Casper designer outfits tiny house for tourism promotion that will be featured on HGTV.com

TRIB.COM link to story


Casperite designs tiny home interior with local flair

TRIB.COM link to story.

 


Writeup in Wyoming's 307 Magazine about the piece that was commissioned for the University of Wyoming.


Shawn Rivett recently featured in Big Sky Journal.

Shawn Rivett recently featured in Big Sky Journal.

Design Elements

Written by Corinne Garcia  
April 2016

Western Artist

Shawn Rivett, Antlers & Art Q&A

Casper, Wyoming-based artist Shawn Rivett could be described as a self-taught Renaissance man in the world of design. He started with a passion for photography, then dipped his toes into interiors when he designed a friend’s vacation property. When word of his tasteful and adventurous interiors spread, he scored more design projects and began creating custom art and accessories to fit into his overall visions. While still dabbling in all of the above, his signature antler sculptures and light fixtures have become the keystone for his portfolio. On the heels of a solo exhibition at Casper’s Nicolaysen Art Museum, Rivett chatted with Big Sky Journal editors.

BSJ:How did you start working with antlers?

Rivett: I made the antler chandeliers to fit certain spaces for design projects. There was nothing on the market like this at the time, so I just got creative and built one. 

BSJ: Where are the antlers sourced?

Rivett: We’re lucky here, there are so many hunters. I can hang out at sporting goods stores or hang signs and can pretty much get what I need for a piece in a weekend. For a larger piece — like a 29-footer I recently did — it took three weekends.

BSJ: How do you compose your designs?

Rivett: I’ll see a space, or an interior designer can send pictures. Then I figure out what would fit well there and create hand sketches or AutoCAD designs to send to the clients. They are all one-of-a-kind; you really can’t mass-produce these, and that’s what makes them special.

BSJ: How do you decide
on the style?

Rivett: It really depends on the style of the home. If it’s contemporary, I might finish the piece in a high gloss; if it’s more traditional, I might use a natural tone. It’s such a statement piece, and if you use the right lighting with it, it really stands out.

BSJ: How would you describe your overall style?

Rivett: I’d say it’s a modern twist on Wyoming life. I love mixing wood and steel, like a high-gloss steel or high-polished concrete floor next to walnut slabs; when combined the room is a showstopper. I also like to make oversized pieces; people really take notice and fall in love with them, although I have to be careful because they can get too heavy to move. 

 

See the article here at Big Sky Journal:  http://bigskyjournal.com/Article/design-elements5

 



CLICK THE IMAGE TO READ THE FEATURE


Featured in 307 Magazine as the cover story on the work I did with my Geronimo print and tracking down the original artist and his story


September 21, 2015 10:00 am  •  by Elysia Conner

"No Trespassing" Presenting Casper artist Shawn Rivett

Sept. 4 - Dec. 27 at the Nicolaysen Art Museum, McMurry Gallery

Shawn Rivett walked around at his collection of mural-size photographs slowly filling the four walls of the Nicolaysen Art Museum’s main gallery last week.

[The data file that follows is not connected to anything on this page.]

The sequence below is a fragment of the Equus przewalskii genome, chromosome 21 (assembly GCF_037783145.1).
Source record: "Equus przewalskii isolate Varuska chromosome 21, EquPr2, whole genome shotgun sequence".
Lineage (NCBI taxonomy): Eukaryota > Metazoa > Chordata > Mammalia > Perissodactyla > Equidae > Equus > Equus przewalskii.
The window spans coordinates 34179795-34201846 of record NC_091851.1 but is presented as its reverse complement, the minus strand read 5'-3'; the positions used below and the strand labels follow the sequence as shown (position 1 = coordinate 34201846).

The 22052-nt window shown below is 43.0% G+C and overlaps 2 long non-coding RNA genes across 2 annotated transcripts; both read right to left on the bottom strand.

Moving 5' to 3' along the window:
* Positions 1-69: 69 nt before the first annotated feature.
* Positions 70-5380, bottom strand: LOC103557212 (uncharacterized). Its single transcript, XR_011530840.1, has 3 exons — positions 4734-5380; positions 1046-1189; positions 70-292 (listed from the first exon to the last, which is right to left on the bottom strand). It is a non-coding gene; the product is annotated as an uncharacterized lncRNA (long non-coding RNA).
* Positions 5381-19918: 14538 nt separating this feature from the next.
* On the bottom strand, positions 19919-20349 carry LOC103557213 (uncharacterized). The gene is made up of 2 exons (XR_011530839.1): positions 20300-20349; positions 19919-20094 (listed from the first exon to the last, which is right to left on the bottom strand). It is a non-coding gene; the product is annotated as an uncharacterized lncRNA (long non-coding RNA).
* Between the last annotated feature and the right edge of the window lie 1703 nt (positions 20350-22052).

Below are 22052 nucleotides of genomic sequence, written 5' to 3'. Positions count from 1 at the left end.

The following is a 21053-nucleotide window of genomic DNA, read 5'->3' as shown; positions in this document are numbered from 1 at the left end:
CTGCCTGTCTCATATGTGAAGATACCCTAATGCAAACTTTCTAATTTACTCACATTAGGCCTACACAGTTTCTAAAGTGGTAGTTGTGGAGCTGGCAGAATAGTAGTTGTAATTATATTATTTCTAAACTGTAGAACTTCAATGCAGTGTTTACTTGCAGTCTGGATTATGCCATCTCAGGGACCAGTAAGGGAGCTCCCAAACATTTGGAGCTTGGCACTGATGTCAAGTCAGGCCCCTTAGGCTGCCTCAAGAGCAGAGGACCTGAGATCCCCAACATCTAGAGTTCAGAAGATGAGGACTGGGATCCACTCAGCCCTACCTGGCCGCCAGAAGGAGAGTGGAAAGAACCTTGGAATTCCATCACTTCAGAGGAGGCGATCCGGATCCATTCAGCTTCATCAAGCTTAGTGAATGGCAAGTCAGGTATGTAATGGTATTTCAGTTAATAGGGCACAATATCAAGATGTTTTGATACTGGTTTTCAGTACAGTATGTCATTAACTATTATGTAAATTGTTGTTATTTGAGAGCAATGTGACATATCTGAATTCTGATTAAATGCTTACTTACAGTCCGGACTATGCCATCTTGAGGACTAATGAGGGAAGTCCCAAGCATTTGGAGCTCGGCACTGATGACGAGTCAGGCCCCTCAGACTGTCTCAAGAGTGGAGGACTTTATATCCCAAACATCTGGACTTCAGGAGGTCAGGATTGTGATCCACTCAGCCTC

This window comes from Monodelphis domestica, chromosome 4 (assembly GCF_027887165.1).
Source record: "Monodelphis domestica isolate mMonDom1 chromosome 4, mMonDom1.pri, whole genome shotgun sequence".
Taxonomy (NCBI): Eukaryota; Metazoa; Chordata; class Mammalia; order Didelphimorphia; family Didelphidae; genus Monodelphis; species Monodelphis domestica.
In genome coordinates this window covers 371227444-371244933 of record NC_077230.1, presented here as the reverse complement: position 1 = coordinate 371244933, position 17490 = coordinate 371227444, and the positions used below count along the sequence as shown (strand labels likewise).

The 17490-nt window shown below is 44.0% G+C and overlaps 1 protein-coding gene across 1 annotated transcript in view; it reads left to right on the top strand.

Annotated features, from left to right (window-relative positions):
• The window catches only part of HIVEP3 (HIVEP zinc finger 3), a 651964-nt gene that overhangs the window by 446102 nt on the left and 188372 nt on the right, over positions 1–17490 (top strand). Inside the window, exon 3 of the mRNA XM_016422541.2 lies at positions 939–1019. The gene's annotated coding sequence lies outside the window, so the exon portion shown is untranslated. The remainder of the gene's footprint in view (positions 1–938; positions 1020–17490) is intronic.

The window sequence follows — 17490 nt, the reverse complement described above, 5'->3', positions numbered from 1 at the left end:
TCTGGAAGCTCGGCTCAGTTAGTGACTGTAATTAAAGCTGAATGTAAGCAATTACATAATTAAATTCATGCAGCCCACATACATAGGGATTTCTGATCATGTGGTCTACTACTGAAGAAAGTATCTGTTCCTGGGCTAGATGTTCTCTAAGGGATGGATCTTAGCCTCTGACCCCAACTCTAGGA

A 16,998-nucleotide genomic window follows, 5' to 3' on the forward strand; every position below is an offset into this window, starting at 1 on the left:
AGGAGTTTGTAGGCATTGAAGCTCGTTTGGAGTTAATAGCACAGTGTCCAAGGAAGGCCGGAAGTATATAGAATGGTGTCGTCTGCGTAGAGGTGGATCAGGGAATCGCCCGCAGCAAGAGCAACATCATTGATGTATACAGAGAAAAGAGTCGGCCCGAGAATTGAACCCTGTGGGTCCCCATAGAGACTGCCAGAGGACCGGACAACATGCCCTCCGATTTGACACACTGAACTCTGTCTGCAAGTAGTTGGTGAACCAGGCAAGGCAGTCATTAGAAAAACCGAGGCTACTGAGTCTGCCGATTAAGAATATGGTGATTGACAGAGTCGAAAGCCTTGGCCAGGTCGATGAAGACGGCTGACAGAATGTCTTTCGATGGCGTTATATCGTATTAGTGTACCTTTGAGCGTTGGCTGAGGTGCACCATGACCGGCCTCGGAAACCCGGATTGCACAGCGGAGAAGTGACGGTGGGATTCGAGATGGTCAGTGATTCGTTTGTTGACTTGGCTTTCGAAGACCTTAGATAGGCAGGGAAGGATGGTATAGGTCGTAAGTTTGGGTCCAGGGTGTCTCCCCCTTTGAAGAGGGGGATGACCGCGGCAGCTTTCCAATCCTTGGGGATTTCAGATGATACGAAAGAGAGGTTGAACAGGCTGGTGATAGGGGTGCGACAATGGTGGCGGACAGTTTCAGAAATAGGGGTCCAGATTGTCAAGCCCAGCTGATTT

In the center hovers what's billed as the world’s largest infused antler sculpture. The artist is has been in contact with Guinness about a possible world record title for the 29-foot piece he created from elk antlers. The sculpture is lit from white orbs within, casting jagged shadows over the gallery floor.

Everything about Rivett's art exhibition "No Trespassing" is big. The artworks evoke the vast scale of Wyoming and give viewers access behind many of Wyoming’s “No trespassing” signs. 

“This is Wyoming to me,” Rivett said, looking over the looming antler mass and scenes he's captured in photographs, from livestock branding to fossils.

Viewers can lose themselves the intricate textures of Hell’s Half Acre or windswept clouds above the Tetons. Fossils from a Kemmerer quarry give a glimpse into a time when the land belonged to prehistoric water creatures now imprinted in the rock foundation of the state.

A 7-by-12-foot photograph of Shoshoni’s Geronimo mural captures the paint wearing away to reveal colors and textures in the image familiar to generations of Wyomingites. Some of the photos are back-lit by LED lights inside aluminum frames, which weigh about 350 pounds and took five people to hang in the gallery, Rivett said.

Rivett aimed to convey a different view of the state’s rustic lifestyle through his art.  He wasn't going for a world record when he started his sculpture of elk antlers compiled through local shed collectors, however. The piece began as a residential-sized work like several he's created before. But it kept growing, he said.

That’s how Rivett works, though, said Shane Miller, owner of car restoring business S & L Classics. Miller built the photo frames finished with auto paint and helped with other tasks, including staining the antler sculpture.  He was among the crew last week helping Rivett install the show at the Nic.

“We try to talk him into going smaller,” Miller said, “and he just goes bigger on us.”


News interview for my art show opening, "No Trespassing" at the Nicolaysen Art Museum.